Wilder v. Rain et al

Filing 11

OPINION AND ORDER: The federal claims contained in the amended complaint are DISMISSED WITH PREJUDICE pursuant to 28 U.S.C. § 1915A and the state law claims are DISMISSED WITHOUT PREJUDICE. ***Civil Case Terminated. Signed by Chief Judge Philip P Simon on 8/4/2015. (cc: Wilder) (jld)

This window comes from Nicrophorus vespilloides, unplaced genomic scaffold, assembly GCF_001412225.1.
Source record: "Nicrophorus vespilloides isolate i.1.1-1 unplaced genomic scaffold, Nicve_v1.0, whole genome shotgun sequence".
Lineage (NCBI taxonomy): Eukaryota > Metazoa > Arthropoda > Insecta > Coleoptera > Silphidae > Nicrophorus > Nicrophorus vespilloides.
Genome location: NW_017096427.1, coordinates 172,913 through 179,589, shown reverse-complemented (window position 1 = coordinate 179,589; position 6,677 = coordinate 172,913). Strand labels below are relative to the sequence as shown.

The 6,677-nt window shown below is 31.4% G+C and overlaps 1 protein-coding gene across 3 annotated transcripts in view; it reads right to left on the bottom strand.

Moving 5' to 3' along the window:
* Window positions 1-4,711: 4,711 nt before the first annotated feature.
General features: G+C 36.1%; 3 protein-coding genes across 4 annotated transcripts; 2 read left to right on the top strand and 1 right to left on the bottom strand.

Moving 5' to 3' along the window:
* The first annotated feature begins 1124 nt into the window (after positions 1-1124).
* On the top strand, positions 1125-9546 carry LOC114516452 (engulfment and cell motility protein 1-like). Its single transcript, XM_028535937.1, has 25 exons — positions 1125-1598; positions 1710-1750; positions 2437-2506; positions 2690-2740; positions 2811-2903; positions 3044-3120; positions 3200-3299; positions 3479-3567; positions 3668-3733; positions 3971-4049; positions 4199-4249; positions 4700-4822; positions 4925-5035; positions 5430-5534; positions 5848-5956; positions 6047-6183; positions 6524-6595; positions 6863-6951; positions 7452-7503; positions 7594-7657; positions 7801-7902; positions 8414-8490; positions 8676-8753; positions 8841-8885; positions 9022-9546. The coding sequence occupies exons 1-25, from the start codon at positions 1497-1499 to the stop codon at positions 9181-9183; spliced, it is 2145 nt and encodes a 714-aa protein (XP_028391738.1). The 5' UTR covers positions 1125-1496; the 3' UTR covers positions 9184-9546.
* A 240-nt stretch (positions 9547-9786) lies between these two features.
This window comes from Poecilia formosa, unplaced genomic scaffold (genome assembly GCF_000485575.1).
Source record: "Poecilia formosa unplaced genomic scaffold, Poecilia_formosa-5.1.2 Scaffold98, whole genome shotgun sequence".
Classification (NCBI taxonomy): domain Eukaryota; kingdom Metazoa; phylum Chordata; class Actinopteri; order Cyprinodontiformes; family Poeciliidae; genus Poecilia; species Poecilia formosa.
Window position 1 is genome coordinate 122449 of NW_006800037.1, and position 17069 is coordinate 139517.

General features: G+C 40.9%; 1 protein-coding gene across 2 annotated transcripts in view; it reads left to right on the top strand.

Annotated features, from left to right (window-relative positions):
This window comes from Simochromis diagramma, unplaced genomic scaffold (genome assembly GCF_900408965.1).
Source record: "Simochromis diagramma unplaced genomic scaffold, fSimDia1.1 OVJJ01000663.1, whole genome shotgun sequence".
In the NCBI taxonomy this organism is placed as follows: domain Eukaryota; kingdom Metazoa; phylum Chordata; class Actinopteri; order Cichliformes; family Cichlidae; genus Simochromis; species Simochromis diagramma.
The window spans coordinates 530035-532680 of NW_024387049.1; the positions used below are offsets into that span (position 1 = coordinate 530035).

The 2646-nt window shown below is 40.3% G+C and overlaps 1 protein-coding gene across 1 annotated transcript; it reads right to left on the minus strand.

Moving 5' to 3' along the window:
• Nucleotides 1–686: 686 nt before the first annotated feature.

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UNITED STATES DISTRICT COURT NORTHERN DISTRICT OF INDIANA SOUTH BEND DIVISION GARY WILDER, Plaintiff, vs. JESSICA RAIN, et al., Defendants. ) ) ) ) ) ) ) ) ) CAUSE NO. 3:15-CV-243 PS OPINION AND ORDER Gary Wilder, a pro se prisoner, has filed an amended complaint under 42 U.S.C. § 1983, again complaining about the termination of the PLUS1 program at the Westville Correctional Facility. (DE 7.) Wilder alleges that terminating the PLUS program was unconstitutional, and also complains that the program was terminated without due process. 1 “The Purposeful Living Units Serve (PLUS) program is a faith- and character-based community that encourages offenders to choose alternatives to criminal thinking and behavior by providing a focus on spiritual and character development, life-skills training community service, and intentional preparation for living as law-abiding citizens. Key components of the program include a strong positive peer culture a curriculum that addresses risk factors and establishing a mentoring relationship with a positive role model volunteer from the community. Now in its fourth year, the PLUS program is offered at 16 different facilities with a current enrollment of approximately 1,200 participants. Since its inception, over 1,000 PLUS participants have completed the 12-16 month program. Of these, around 200 have been released back into the community. The current return rate of PLUS graduates is less than 5%, compared with the overall recidivism rate of 37%. In 2009, PLUS was nationally recognized by the American Correctional Chaplains Association by receiving their Offender Program of the Year award.” (http://www.in.gov/idoc/2799.htm (last visited 06/09, 2015)). Pursuant to 28 U.S.C. § 1915A, I must review a prisoner complaint and dismiss it if the action is frivolous or malicious, fails to state a claim upon which relief may be granted, or seeks monetary relief against a defendant who is immune from such relief. Courts apply the same standard under Section 1915A as when deciding a motion under Federal Rule of Civil Procedure 12(b)(6). Lagerstrom v. Kingston, 463 F.3d 621, 624 (7th Cir. 2006). To survive a motion to dismiss under Rule 12(b)(6), a complaint must state a claim for relief that is plausible on its face. Bissessur v. Indiana Univ. Bd. of Trs., 581 F.3d 599, 602-03 (7th Cir. 2009). “A claim has facial plausibility when the plaintiff pleads factual content that allows the court to draw the reasonable inference that the defendant is liable for the misconduct alleged.” Id. at 603. Furthermore, “[a] document filed pro se is to be liberally construed, and a pro se complaint, however inartfully pleaded, must be held to less stringent standards than formal pleadings drafted by lawyers.” Erickson v. Pardus, 551 U.S. 89, 94 (2007). To state claim under 42 U.S.C. § 1983, a plaintiff must allege: “(1) that defendants deprived him of a federal constitutional right; and (2) that the defendants acted under color of state law.” Savory v. Lyons, 469 F.3d 667, 670 (7th Cir. 2006). Wilder’s original complaint made a number of various allegations surrounding the termination of the PLUS program. However, because it was not entirely clear what Wilder was trying to accomplish, he was granted leave to file an amended complaint in the spirit of Luevano v. Wal-Mart, 722 F.3d 1014 (7th Cir. 2013). (DE 3.) He has now filed an amended complaint, alleging that his Eighth Amendment right to be free from cruel 2 and unusual punishment was violated when the PLUS program was terminated. And, further, his due process rights under the Fourteenth Amendment were violated when the PLUS program was terminated without a hearing. Neither of these allegations plausibly states a claim for relief. As I previously noted, “[t]here is no constitutional mandate to provide educational, rehabilitative, or vocational programs, in the absence of conditions that give rise to a violation of the Eighth Amendment.” (DE 4 at 3) (citing Zimmerman v. Tribble, 226 F.3d 568, 571 (7th Cir.2000) (internal quotation omitted)). Consequently, “the denial of access to educational programs does not infringe on a protected liberty interest.” Id. Moreover, because the successful completion of an educational program is not inevitable, the denial of the opportunity to earn good time credits through educational programs “does not inevitably affect the duration of the sentence and does not deprive him of constitutional guarantees.” Id. (internal quotation omitted); see also Sandin, 515 U.S. at 487 (due process is required only when state action “will inevitably affect the duration of [a prisoner's] sentence”). Consequently, not only does Wilder have no constitutional right to participate in the PLUS program, but he can not challenge the process he was given with respect to having the PLUS Program delayed or terminated either. See Zimmerman, 226 F.3d at 571. Therefore, Wilder’s Eighth Amendment claim and Fourteenth Amendment claim must be dismissed. It appears that Wilder is also raising a host of other claims based on Indiana state law. (DE 7 at 3, 4.) Because the federal claims must be dismissed, the court declines to 3 exercise supplemental jurisdiction over Wilder’s remaining state law claims. 28 U.S.C. § 1367(c)(3); Capeheart v. Terrell, 695 F.3d 681, 686 (7th Cir. 2012). Accordingly, his state law claims are dismissed without prejudice and he is free to pursue those in state court. For the reasons set forth above, the federal claims contained in the amended complaint (DE 7) are DISMISSED WITH PREJUDICE pursuant to 28 U.S.C. § 1915A, and the state law claims are DISMISSED WITHOUT PREJUDICE. SO ORDERED ENTERED: August 4, 2015. s/ Philip P. Simon Philip P. Simon, Chief Judge United States District Court 4